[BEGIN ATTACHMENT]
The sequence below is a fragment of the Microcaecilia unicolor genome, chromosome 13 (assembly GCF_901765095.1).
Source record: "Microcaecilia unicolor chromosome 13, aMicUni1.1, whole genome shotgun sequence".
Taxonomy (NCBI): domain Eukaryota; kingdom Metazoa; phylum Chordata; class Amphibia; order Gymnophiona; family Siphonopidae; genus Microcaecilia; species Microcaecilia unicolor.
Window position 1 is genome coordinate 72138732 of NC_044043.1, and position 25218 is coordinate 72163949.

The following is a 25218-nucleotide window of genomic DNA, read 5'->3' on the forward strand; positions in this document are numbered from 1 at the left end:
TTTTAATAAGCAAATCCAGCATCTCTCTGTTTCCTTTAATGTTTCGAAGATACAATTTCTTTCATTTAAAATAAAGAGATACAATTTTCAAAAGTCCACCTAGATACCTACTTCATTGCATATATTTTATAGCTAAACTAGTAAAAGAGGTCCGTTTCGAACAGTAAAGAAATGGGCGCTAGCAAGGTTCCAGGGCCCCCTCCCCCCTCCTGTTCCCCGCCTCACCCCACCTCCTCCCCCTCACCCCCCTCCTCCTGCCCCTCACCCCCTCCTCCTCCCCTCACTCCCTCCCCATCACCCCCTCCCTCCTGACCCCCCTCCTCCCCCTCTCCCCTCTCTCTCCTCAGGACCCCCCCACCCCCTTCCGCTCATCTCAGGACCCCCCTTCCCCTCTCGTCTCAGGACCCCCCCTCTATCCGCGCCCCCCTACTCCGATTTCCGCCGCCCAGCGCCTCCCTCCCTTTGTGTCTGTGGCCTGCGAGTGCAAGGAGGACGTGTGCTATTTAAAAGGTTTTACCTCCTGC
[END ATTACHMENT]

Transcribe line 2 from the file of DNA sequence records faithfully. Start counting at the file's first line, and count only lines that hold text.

Source record: "Microcaecilia unicolor chromosome 13, aMicUni1.1, whole genome shotgun sequence".